Earth as a Planet
The Earth is the only planet in our Solar System that exists in the "habitable zone", the region where liquid water can exist on a planetary surface. This unique situation in the Solar System allowed life to evolve on Earth. Science is now looking for signs of life on other planets as well. In our department we are interested in how all the planets formed, why they have the characteristics we observe today, and what we can learn about other planets that are now being discovered outside our Solar System (extra-solar planets). In addition to the planets themselves, there are other interesting bodies that inhabit our Solar System, such as asteroids and comets. Comets are especially interesting since they contain (frozen) water and even organic compounds that might have influenced the development of living organisms on Earth.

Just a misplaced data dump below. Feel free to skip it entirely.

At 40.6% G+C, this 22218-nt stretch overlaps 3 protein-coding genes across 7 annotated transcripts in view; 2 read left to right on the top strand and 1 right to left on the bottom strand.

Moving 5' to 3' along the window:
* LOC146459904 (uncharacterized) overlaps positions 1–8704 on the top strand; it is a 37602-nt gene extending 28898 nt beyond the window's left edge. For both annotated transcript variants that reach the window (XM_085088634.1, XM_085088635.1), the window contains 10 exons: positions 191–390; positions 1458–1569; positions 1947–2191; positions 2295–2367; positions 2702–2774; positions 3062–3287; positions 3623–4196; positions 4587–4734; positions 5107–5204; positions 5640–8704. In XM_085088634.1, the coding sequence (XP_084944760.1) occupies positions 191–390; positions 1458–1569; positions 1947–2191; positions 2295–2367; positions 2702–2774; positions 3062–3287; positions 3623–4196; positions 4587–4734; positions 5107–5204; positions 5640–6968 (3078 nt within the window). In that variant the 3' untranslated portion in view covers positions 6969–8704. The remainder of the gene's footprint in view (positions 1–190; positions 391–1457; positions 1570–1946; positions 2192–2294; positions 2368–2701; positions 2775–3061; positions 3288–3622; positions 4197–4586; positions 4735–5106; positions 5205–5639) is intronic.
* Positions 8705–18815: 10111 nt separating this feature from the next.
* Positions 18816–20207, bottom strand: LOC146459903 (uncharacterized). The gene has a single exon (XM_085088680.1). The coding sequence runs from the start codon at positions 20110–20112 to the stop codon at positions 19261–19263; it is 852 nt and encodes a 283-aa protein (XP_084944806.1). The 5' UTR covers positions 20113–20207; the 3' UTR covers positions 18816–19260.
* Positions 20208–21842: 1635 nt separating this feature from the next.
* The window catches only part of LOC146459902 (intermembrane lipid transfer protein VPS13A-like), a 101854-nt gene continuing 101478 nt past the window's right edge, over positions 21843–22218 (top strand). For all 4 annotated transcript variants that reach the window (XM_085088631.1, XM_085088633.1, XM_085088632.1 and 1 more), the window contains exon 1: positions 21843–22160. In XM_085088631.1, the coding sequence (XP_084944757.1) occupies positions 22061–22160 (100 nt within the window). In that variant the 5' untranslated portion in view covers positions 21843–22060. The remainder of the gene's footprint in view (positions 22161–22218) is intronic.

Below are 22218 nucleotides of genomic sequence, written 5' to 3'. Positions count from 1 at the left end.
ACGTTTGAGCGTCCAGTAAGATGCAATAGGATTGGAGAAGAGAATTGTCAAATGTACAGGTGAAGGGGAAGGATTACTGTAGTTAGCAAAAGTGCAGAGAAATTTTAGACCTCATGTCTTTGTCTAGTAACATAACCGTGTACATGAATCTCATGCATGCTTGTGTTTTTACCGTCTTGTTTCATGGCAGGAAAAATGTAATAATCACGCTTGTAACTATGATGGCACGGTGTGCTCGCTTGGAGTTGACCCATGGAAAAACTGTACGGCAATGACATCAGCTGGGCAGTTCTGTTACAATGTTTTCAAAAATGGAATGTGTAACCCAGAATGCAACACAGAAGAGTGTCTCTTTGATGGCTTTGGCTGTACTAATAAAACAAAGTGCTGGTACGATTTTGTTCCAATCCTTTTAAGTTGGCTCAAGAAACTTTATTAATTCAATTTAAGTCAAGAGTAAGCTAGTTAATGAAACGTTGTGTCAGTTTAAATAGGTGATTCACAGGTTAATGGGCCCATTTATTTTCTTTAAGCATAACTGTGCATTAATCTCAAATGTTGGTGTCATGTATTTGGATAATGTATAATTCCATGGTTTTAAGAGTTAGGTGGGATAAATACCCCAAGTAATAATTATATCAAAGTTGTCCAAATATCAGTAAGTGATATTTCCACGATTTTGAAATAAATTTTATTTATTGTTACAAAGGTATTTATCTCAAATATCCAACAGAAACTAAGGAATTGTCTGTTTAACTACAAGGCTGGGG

Like our Earth, other planets have clouds, moons, dust storms, lightning, etc. We are interested in applying our knowledge of terrestrial processes to these other worlds. We are also interested in the unseen magnetic fields surrounding many of the planets, the currents and fields in their ionospheres, and the interaction between all the planets with the radiation and particles (solar wind) emitted from our Sun. The Sun has a clear 11-year sunspot cycle, with solar storms impacting all the planets. This field of Space Weather is a new fast growing field of research due to the impact of Solar storms on the near-Earth environment, with direct impacts on satellite hardware, GPS transmissions, and astronauts on the ISS. Researchers in our department are actively involved in a number of space missions funded by NASA and ESA.